constant fighting, please advise

Discussion in 'Chicken Behaviors and Egglaying' started by timco, Nov 22, 2009.

  1. timco

    timco Out Of The Brooder

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    Mar 14, 2008
    Salt Lake City, UT
    Our 6 girls are constantly fighting for top bird, 2 BR, 2 RIR, 2EE. All 6 lay fine, two years old this spring. 3 have no tails, and one lost hers today with blood around her hind area. Seems the BRs rise and fall from power, but the EEs always get picked on even though they have never been on top of the order. I bought blinders for the BRs but they just scratch them off, they are all plastic and came from eggcartons.com. Any idea if blinders come with wire to make them stronger? We offer catfood with yogurt and 20% lay mash & pellets, and a scoop of scratch daily. Any thoughts would be appreciated as they tear each other up and it really saddens me....

    Tim
     
  2. timco

    timco Out Of The Brooder

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    Mar 14, 2008
    Salt Lake City, UT
    I am pretty sure I saw something about beak trimming a while back. Any advise on this and how it works? I really have to do something...

    Tim
     
  3. wefanjr

    wefanjr Out Of The Brooder

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    Jul 13, 2007
    MA
    I had a lot of issues with my hens picking feathers from each other. I had many bare Bottomed chickens for a while. Try a "Flock Block". I get from an Agway. It is a one foot cube of seed. It will direct their attention to pecking at it instead of each other.
     
  4. timco

    timco Out Of The Brooder

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    Mar 14, 2008
    Salt Lake City, UT
    They always have a flock block, and my coup is 6x5 and my pen is 15x20 with a 'chunnel' (chicken tunnel) from the pen to the area behind the garage, maybe 6x25. I think they have plenty of space, but I feel very bad about the ones getting pecked soo bad. I am going to try salt in water tomorrow and pinetar as well....

    Tim
     
  5. artsyrobin

    artsyrobin Artful Wings

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    Mar 1, 2009
    Muskogee OK
    Is it possible to make a divider in the run to seperate the two groups? I find my brahmas get picked on alot by the older ones- have thought of doing that
     
  6. chookchick

    chookchick Chillin' With My Peeps

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    Aug 18, 2008
    Olympia WA
    Sounds like you've covered the basics. If they have a light in the coop area, you might want to turn that off. You could also give them stuff to do like the hanging cabbage head, piles of leaves, roosts to get away, etc... I have heard that the salt water doesn't work and is bad for them.

    I am really curious about this "chunnel"--do you have a photo, or can you describe how it is made? Did they have any issues using it when it was first built?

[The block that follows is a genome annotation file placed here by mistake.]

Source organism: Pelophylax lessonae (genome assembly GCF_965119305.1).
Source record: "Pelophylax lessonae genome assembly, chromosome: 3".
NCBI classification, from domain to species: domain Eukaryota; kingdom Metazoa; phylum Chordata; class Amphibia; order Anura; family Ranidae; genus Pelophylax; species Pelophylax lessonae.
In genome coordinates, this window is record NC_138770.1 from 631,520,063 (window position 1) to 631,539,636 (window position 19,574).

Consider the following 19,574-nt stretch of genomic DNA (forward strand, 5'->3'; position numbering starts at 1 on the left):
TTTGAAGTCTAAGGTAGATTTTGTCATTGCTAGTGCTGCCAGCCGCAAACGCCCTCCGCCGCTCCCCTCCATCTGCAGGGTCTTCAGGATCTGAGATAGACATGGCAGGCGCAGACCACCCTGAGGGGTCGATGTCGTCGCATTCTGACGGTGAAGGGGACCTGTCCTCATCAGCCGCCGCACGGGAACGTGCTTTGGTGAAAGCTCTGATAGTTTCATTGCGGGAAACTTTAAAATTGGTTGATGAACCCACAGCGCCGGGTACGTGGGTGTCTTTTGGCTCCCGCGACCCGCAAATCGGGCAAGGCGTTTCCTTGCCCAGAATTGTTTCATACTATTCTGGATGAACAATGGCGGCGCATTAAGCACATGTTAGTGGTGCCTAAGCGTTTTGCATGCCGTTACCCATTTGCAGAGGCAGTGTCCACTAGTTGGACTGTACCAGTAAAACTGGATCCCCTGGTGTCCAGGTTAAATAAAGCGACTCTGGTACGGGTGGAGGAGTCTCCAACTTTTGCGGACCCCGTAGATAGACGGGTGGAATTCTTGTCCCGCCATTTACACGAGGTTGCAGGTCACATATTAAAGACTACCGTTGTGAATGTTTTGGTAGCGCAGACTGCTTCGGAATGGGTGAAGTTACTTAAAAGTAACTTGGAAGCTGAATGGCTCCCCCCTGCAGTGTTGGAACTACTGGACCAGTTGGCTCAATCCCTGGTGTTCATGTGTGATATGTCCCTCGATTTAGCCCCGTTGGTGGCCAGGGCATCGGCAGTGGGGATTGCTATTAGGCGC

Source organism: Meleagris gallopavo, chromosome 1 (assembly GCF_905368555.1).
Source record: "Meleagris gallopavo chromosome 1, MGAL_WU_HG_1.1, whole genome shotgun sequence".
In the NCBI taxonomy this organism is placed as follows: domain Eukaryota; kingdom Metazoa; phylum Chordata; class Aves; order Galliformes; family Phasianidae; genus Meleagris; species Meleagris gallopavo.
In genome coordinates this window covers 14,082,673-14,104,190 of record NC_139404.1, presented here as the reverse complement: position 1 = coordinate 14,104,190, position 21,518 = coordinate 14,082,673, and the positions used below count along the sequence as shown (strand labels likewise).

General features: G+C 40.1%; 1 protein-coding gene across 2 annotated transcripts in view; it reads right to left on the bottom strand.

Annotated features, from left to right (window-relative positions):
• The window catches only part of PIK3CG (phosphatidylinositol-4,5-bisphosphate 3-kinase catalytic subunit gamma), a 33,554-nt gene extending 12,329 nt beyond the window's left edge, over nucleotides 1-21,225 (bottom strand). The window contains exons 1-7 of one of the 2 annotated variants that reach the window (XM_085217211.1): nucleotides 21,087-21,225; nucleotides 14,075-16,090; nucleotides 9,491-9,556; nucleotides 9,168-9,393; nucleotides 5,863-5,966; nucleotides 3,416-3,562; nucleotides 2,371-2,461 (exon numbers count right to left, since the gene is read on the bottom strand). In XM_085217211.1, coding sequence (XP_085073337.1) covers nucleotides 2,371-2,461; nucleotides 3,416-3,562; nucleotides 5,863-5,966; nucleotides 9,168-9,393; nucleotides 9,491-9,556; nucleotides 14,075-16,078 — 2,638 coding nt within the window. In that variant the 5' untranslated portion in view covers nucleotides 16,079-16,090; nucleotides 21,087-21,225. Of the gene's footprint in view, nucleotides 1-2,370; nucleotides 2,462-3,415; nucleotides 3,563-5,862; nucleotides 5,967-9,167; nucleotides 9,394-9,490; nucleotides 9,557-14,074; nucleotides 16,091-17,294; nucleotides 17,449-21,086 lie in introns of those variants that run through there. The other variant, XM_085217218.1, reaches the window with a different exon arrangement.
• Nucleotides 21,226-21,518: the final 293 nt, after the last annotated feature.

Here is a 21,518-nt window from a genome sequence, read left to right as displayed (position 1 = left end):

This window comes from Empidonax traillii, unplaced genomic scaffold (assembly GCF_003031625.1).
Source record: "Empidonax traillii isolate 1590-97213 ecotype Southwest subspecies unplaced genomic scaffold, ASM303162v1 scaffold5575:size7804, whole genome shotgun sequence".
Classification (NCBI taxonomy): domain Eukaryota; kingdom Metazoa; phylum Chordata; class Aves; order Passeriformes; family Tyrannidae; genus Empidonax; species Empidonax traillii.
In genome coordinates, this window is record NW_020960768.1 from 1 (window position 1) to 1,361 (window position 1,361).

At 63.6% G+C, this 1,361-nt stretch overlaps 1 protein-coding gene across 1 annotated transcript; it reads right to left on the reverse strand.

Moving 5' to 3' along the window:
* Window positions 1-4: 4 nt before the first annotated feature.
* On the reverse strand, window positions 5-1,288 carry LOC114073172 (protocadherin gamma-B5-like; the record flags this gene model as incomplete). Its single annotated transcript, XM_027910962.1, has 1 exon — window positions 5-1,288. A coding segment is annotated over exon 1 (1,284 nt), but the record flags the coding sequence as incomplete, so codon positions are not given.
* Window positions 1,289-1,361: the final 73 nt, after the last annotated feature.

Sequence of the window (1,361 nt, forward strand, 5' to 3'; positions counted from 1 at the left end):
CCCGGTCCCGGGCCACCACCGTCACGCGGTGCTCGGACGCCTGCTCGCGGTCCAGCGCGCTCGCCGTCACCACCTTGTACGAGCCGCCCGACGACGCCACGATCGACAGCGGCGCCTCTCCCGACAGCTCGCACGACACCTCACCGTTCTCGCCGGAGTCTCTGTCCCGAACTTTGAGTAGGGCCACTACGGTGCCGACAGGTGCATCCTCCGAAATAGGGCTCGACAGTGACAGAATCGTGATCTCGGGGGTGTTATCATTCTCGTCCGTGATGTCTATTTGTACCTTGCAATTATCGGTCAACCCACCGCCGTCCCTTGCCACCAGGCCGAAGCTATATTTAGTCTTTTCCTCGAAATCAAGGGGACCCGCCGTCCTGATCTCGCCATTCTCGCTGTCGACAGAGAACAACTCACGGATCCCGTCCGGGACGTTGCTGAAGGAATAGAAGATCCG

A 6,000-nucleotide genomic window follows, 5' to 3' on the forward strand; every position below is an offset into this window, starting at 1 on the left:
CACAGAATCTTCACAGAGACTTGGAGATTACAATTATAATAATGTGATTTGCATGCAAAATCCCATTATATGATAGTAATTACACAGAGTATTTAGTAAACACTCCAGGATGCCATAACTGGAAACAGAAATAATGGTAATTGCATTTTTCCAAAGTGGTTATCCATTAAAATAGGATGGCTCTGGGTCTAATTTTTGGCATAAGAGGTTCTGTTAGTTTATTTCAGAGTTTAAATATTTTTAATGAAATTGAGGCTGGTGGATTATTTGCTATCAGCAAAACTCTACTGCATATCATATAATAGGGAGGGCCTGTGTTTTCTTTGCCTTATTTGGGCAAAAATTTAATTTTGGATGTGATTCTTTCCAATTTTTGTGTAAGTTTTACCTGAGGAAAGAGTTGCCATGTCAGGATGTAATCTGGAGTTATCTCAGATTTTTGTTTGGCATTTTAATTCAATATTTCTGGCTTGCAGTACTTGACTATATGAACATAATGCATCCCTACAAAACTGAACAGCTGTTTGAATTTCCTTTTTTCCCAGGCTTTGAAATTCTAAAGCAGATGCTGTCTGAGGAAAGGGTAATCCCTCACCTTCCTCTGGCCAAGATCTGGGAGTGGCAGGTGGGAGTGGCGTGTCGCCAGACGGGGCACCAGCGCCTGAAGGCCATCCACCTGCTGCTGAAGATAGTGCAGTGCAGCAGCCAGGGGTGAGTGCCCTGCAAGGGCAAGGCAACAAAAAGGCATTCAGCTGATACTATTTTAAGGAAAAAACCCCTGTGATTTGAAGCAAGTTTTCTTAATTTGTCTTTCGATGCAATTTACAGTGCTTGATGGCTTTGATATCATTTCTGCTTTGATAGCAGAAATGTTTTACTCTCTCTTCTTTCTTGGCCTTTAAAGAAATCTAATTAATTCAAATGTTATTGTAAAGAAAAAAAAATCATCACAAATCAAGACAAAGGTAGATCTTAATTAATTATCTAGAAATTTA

7. timco

    timco Out Of The Brooder

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    Mar 14, 2008
    Salt Lake City, UT
    Ahhh...the chunnel. It is about 30 feet long, and tall enough & wide enough for the birds to stand freely and easily pass each other in it. It runs along my back fence line and goes from the coop to the area behind the garage, passing behind the shrubs. It is made of standard chicken wire and is wired to the fence and makes a quarter circle down to the ground where it is staked down. They poked into it the second I cut the opening on their side, and spend a lot of time in there because they can see into out house from the middle of the chunnel. I really like the cabbage idea, and will try that, and maybe a higher roost in the pen and the pine tar thing before I proceed with the beak trim or the blinders. I heard someone say it is better to trim a beak shorter as a last resort than a life...and the well being of the birds really is the deciding factor here...not their appearance. I am sure a shorter beak will look better than a bloody stump where a tail was. I am sure it is the barred rocks that are the worst offenders, but I have seen the RIRs do it. I have never seen the EEs do it, and they are sweet birds.

    Thanks for all the advise, please feel free to comment. it is all taken as positive.

    Tim
     
  8. lbug

    lbug Out Of The Brooder

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    Sep 1, 2009
    Danville, California
    I had the same problem when they were stablishing they're pecking order.
    The only thing the worked was:

    Salt in their water and putting pine tar to hide the blood. Pine tar is antiseptic, so it will keep the wound clean.

    1-The Wisconsin Experiment Station developed a "salt cure" in 1942 that is supposed to be 99% effective. For a single morning, replace the birds' usual water with water that has one tablespoon of salt added per gallon. Replace the salt water with fresh water in the afternoon. Repeat three days later.

    2-Many people swear by the "pine tar" method for birds that have had their tail feathers pulled out. Slather some pine tar (available at feed stores and garden supply stores) on the bare skin where the chicken is being pecked. It apparently tastes bad enough that pecking loses its appeal.


    [​IMG] It worked! in less than a week!! I hope it works for your flock. [​IMG]
     
    Last edited: Nov 23, 2009

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